Another error that’s not a win-win when it comes to your sponsorship package is using tiered sponsorship levels. Sponsors hate this approach since it forces them to buy assets they usually don’t want. That is, by definition, not a win-win. Sure, you get what you want (money), but the sponsor is left high and dry.

If you really must use words like win-win (which I don’t recommend), then at least make sure what you’re offering truly is mutually beneficial. I’m more of a fan of the cliché that actions speak louder than words, because in this case, it’s true! 

3. What You’re Doing: Dropping ROI References Constantly

Return on investment is important in business. You want the sponsor to know that if they choose to work with you, their higher ROI will have proven the partnership worthwhile. That’s why it seems like every other word out of your mouth is those three little letters: ROI. 

It’s great that you want to show your value to the sponsor, but as I said in the last section, your actions will do the talking, not your words. You seem too try-hard if all you do is chat about what a worthwhile investment your company is. 

What You Should Be Doing Instead: Understand Your Sponsor’s Needs

I have something to tell you that you might find surprising. Sponsor companies don’t only care about money. Other ROI metrics matter to them as well. I discussed this here, so please, before you utter the word ROI to your target sponsor again, give that article a read.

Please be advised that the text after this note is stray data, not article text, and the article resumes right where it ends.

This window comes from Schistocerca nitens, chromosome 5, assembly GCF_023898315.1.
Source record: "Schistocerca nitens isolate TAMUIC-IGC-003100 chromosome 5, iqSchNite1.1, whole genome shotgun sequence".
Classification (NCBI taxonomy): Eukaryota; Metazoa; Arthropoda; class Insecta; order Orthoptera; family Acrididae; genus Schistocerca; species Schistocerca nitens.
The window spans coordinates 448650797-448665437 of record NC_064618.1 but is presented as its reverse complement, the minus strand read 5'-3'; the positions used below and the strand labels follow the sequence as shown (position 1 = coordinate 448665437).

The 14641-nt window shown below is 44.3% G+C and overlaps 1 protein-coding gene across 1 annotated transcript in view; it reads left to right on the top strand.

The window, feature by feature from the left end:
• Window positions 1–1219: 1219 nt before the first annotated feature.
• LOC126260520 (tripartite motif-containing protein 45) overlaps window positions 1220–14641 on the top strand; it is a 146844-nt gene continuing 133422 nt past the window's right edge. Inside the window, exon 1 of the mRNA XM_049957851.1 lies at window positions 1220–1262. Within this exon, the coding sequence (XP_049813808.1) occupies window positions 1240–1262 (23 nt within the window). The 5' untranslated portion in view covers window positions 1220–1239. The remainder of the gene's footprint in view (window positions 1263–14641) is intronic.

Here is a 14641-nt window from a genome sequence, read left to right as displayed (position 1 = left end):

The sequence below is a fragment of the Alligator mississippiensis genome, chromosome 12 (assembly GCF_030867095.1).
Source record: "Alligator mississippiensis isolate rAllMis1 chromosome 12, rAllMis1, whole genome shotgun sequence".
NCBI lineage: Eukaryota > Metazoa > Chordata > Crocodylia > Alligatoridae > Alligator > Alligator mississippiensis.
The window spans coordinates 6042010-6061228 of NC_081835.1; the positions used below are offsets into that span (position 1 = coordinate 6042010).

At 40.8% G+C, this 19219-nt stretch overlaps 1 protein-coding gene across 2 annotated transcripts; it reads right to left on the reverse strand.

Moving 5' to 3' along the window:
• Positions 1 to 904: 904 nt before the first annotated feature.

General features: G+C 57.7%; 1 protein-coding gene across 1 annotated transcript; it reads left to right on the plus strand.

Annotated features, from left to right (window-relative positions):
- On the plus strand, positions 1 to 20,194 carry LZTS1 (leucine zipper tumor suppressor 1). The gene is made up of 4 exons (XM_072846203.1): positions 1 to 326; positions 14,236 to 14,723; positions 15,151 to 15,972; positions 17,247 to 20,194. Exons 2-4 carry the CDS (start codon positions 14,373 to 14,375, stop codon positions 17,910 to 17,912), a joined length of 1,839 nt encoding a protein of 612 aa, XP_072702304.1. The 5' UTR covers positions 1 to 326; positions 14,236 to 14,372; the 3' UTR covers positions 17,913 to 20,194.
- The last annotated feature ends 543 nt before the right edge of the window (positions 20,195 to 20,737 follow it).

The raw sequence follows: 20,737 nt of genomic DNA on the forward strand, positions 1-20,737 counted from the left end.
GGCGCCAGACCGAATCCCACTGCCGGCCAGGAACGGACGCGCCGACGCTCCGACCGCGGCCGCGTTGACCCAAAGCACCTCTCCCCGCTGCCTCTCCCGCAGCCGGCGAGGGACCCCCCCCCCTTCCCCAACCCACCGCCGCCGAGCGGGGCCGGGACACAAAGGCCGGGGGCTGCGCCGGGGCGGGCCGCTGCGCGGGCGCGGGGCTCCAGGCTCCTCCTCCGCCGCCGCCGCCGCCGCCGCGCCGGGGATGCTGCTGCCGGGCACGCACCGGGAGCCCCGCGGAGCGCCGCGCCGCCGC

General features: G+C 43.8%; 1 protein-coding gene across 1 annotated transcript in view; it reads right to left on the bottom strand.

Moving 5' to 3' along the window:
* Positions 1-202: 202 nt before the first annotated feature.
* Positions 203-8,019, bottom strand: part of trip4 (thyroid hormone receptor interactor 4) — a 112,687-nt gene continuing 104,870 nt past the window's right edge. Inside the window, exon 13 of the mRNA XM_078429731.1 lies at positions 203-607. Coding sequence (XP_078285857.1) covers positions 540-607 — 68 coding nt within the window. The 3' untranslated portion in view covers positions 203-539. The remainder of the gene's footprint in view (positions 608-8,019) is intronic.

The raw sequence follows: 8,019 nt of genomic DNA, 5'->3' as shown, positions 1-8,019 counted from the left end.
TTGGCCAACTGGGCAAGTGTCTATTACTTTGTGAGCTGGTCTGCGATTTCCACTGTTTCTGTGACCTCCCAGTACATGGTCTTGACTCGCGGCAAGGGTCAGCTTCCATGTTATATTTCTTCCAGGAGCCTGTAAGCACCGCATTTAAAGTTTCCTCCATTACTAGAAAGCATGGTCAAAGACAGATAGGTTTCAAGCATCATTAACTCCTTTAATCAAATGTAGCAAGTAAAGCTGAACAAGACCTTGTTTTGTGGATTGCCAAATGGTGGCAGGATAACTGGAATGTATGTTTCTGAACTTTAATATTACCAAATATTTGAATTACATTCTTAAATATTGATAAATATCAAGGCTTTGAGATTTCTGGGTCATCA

Sponsorship ROI is measurable by increased email open and click-through rates, positive customer feedback, a high net promoter score, increased product sales, more website traffic and social followers, and more customers. 

Does all that have to do with money? Most does, yes, but not all. Thus, if you pursue sponsorship thinking only of how your assets can increase the sponsor’s ROI, you might be missing the mark. 

I can’t stress enough that going into sponsorship without gauging what the target sponsor wants and needs is a huge problem. You end up giving them apples when they wanted oranges. 

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4. What You’re Doing: Speaking in Business Buzzwords

Can you not go a whole meeting without the word “synergy” exiting your lips, maybe even several times? Perhaps you refer to members of your team as “actioneers” or talk about how you’ll “bake in” services like they’re a batch of cookies. 

You care about getting the best “bang for your buck” and “reinventing the wheel.” Maybe you’ve even used the term “punch a puppy,” which yep, is a real business buzzword in 2021.

These types of words might make your boss excited if you’re that kind of company, but they won’t have much of an effect on your sponsor. 

What You Should Be Doing Instead: Using Layman’s Terms

Why do you use buzzwords like a crutch? Be honest with yourself. Is it just your company culture? If so, then scale it back.